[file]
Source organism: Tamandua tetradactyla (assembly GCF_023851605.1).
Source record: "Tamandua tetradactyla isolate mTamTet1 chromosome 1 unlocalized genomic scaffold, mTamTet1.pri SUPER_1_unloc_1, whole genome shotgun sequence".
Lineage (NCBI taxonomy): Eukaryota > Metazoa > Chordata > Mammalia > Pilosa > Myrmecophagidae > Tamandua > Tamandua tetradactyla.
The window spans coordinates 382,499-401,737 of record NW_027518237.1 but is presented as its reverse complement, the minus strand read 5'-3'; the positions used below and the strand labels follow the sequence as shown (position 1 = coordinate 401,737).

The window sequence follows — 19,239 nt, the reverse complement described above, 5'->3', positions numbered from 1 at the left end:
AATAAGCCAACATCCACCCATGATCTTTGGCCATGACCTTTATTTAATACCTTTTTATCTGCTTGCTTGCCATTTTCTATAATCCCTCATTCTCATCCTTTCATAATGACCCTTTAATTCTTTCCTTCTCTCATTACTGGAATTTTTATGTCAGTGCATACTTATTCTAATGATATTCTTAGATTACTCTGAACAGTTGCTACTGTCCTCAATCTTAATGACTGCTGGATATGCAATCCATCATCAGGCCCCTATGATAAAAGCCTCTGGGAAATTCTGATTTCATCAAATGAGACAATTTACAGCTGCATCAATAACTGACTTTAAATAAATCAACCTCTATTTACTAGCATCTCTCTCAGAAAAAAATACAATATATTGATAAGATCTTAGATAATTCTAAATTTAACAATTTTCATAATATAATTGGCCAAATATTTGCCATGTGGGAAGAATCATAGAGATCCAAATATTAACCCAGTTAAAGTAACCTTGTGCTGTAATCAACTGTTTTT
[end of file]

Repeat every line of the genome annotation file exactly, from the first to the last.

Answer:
Source organism: Tamandua tetradactyla (assembly GCF_023851605.1).
Source record: "Tamandua tetradactyla isolate mTamTet1 chromosome 1 unlocalized genomic scaffold, mTamTet1.pri SUPER_1_unloc_1, whole genome shotgun sequence".
Lineage (NCBI taxonomy): Eukaryota > Metazoa > Chordata > Mammalia > Pilosa > Myrmecophagidae > Tamandua > Tamandua tetradactyla.
The window spans coordinates 382,499-401,737 of record NW_027518237.1 but is presented as its reverse complement, the minus strand read 5'-3'; the positions used below and the strand labels follow the sequence as shown (position 1 = coordinate 401,737).

The window sequence follows — 19,239 nt, the reverse complement described above, 5'->3', positions numbered from 1 at the left end:
AATAAGCCAACATCCACCCATGATCTTTGGCCATGACCTTTATTTAATACCTTTTTATCTGCTTGCTTGCCATTTTCTATAATCCCTCATTCTCATCCTTTCATAATGACCCTTTAATTCTTTCCTTCTCTCATTACTGGAATTTTTATGTCAGTGCATACTTATTCTAATGATATTCTTAGATTACTCTGAACAGTTGCTACTGTCCTCAATCTTAATGACTGCTGGATATGCAATCCATCATCAGGCCCCTATGATAAAAGCCTCTGGGAAATTCTGATTTCATCAAATGAGACAATTTACAGCTGCATCAATAACTGACTTTAAATAAATCAACCTCTATTTACTAGCATCTCTCTCAGAAAAAAATACAATATATTGATAAGATCTTAGATAATTCTAAATTTAACAATTTTCATAATATAATTGGCCAAATATTTGCCATGTGGGAAGAATCATAGAGATCCAAATATTAACCCAGTTAAAGTAACCTTGTGCTGTAATCAACTGTTTTT